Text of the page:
Since MannPower started up in 2004, Dave and his eight-strong team have installed Archimedes screws at sites across the UK and Ireland, including at a secondary school at Totnes in Devon, and at Romney in Berkshire, where their scheme on the River Thames provides renewable energy to Windsor Castle.

Perhaps most remarkably, they last year opened a scheme at Cragside House in Northumberland, taking hydroelectricity back home – the house was the first ever to use it back in 1878.

Current projects include the installation of a scheme on the stunning Ardtornish Estate on Scotland’s west coast; and closer to home, at Linton Lock, between York and Harrogate, an extension of an existing MannPower scheme.

Such is the public interest in green energy that the £2.5m cost of the Linton scheme was raised in under five weeks through a bond offer handled by ethical bank Triodos. It will include a £400,000 custom-designed slalom canoe course, funded partly by the bond offer, partly through a grant from Sport England via Canoe England, the sport’s governing body in the UK.

The technology has also gained the approval of the Environment Agency for its fish-friendliness. Pat O’Brien, the agency’s fisheries technical specialist for North and East Yorkshire, says: “The Linton scheme will improve the situation for all upstream migrating fish by repairing the old fish pass and adding a totally new one that is good for fish passage and canoeing.”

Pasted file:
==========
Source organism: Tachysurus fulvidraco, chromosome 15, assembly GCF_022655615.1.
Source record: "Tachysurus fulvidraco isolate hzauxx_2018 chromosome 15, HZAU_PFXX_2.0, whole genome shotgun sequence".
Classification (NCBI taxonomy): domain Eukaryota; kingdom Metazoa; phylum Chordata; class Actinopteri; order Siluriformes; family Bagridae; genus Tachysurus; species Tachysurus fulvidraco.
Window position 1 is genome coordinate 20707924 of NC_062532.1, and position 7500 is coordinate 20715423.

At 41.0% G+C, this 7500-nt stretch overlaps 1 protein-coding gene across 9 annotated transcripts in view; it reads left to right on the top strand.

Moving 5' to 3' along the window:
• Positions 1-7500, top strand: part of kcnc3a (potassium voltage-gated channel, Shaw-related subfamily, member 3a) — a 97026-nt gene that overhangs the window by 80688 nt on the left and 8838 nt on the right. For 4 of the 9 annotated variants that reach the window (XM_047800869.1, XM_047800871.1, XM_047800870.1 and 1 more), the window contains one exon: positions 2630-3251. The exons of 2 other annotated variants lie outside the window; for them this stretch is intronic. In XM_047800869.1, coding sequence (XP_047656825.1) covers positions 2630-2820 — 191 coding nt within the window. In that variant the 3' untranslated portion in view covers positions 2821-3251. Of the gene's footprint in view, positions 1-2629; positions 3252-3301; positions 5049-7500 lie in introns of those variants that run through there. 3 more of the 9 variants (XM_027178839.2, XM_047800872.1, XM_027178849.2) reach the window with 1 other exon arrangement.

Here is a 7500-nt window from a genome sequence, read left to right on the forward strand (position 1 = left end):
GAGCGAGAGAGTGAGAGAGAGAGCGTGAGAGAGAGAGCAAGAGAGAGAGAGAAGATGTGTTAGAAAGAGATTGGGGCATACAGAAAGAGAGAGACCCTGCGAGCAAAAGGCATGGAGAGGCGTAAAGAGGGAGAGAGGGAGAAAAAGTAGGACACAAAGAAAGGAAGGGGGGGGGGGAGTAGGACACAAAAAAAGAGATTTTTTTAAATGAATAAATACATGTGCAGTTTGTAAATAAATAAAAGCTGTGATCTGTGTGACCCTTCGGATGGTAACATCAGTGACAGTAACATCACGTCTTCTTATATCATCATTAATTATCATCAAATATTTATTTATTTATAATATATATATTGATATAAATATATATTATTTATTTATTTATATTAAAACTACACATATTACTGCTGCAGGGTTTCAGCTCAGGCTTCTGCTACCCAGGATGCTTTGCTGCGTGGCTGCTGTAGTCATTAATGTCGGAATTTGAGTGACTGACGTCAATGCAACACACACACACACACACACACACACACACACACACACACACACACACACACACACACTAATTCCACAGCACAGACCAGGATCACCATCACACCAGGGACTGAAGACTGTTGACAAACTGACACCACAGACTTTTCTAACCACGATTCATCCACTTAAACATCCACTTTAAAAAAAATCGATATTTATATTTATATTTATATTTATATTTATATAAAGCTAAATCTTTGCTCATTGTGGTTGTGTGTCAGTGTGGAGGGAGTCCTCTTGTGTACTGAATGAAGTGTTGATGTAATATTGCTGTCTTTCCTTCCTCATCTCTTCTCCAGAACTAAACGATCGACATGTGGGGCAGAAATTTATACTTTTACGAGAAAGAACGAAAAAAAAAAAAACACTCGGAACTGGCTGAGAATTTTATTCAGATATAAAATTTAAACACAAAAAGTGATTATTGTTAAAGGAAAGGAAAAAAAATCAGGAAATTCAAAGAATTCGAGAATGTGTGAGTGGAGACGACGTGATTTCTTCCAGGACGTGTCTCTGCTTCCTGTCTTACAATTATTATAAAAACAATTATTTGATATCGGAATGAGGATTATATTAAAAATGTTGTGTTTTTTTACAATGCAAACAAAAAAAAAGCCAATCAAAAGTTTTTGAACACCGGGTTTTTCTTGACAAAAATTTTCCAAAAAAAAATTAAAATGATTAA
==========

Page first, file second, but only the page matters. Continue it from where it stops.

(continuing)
And Dave is keen to see his expertise help those who he encountered in his years in oil exploration in developing countries. Burma holds a special place in his heart – he lived there for two years and still has many happy memories of the place.

In mid-August, he will return to the country for the first time in a work capacity in 25 years to give a paper on “Ultra-Low Head Micro Hydro Systems for Rural Electrification’ at the Myanmar Green Energy Summit. “From Myanmar to Malton and back again – it’s a nice circle,” he says. “I’d love to think that a company in Ryedale could soon be helping to provide cheap, green power for rural villages in Burma!”

MannPower facts and figures

Over the last 12 years, MannPower Consulting has installed 70 hydropower schemes across the UK, with a total output of 5MW.

That amount of electricity would power all the households of a town five times the size of Malton, or half the households in Ryedale.

The carbon savings created by the various schemes are estimated at 8,000 tonnes per year.